23 Responses to Grutas Park – a Museum of Falsification of History

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  3. jpetros says:

    i think the key point behind this ”museum” is to demonstrate life under the soviet government(1944-1990), not to educate the population about WWII. But you are right, Lithuania lacks a proper Holocaust museum.

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    • If the point is not to educate about WWII, then why do they have signs about WWII? And why do those signs accuse Jews of committing horrors against Lithuanians without mentioning the horrors Lithuanians committed against Jews?
      Saying “the museum is not about Jews” is a very weak response to a sign about Jews. Saying “it’s not a museum” is an even weaker response to a place full of historic exhibits and information about old stuff.

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      • Vilenskas says:

        Since it was me who tried to explain some misunderstandings, i probably should react or something. My response was weak as weak is my english (unlike your lithuanian), simply it doesn’t change the fact that this is not an actual museum, and the exhibition (or, say, this all “thing which is not a museum”) is not about Jews (certainly) and not about WWII (certainly). Nor about WWI. As for a “sign about Jew” i don’t see any sign about Jews and didn’t comment it. If that part of the sentence (in brackets) is that sign that mislead you (or if there are some others) then call the owner and tell what a proper english text must be. This is a private Park and not about Jews or WWII. These are elsewhere (and they are not parks).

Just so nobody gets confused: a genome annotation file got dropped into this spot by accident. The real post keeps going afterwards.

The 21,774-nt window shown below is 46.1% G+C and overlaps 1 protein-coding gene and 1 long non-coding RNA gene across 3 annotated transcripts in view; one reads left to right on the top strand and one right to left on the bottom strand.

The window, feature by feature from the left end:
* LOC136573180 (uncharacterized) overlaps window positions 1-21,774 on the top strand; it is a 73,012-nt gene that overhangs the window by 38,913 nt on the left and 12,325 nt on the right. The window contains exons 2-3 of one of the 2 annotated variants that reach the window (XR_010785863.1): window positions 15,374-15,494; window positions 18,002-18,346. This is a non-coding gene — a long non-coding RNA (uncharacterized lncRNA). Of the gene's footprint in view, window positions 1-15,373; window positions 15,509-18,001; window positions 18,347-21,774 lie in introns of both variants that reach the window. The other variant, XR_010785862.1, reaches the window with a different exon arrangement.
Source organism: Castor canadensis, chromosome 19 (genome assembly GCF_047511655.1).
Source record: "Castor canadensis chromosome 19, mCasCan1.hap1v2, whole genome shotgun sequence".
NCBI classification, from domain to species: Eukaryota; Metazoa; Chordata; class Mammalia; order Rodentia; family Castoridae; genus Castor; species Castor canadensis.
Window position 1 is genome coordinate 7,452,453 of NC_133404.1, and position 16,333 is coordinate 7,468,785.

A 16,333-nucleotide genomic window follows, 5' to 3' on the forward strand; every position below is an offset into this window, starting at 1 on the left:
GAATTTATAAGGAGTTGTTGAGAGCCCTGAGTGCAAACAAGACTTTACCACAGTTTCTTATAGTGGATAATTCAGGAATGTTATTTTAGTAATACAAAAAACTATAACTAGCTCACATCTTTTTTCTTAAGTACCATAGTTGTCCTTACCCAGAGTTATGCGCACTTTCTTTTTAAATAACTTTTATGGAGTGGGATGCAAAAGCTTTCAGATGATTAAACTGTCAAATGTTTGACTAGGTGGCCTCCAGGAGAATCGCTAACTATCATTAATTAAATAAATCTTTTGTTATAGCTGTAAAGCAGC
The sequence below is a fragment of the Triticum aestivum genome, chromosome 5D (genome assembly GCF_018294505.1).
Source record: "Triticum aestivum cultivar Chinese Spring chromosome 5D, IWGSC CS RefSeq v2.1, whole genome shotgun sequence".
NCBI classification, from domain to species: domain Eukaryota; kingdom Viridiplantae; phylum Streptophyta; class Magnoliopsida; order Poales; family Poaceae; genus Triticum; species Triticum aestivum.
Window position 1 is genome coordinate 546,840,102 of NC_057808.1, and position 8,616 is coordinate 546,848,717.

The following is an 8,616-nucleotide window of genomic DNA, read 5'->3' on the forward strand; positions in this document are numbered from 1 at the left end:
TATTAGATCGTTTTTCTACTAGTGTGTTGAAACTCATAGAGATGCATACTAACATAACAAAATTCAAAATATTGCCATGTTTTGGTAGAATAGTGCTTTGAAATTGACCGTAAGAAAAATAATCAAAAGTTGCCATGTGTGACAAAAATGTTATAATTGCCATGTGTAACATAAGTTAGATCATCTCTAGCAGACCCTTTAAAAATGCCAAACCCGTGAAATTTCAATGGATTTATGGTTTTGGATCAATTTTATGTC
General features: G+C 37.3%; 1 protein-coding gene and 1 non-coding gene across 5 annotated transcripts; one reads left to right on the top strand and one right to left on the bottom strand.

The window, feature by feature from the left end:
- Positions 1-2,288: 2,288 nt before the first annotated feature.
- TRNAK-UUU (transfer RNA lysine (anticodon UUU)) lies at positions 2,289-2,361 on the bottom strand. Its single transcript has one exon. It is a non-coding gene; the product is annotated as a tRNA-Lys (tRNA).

The point of my reply was to explain, and if you want to fix something you can do that without any publicity. Otherwise it looks like you’re trying to cavil is some sophisticated british way… ;) . I simply don’t like such things :) . Nothing personal :) .

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      • jpetros says:

        come on, calling that place a Museum as very generous, they have a zoo.
        FYI I’n not denying that the lack of actual history is not complimentary, If anything, its pathetic.

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  4. RADIUS says:

    Dear Andreas, thanks for your very solid, objective perspective. There is little to add here. Anti-semitism, unfortunately was and still is a common-sense in many parts of the world. In Germany it is meanwhile branded as a sign of lack of culture and lack of education. In other coutries, it is still widespread even among the educated elites (simply look to Hungary, how hungarian surprematism, xenophobia and antisemitism slowly re-emerges as national paradigm).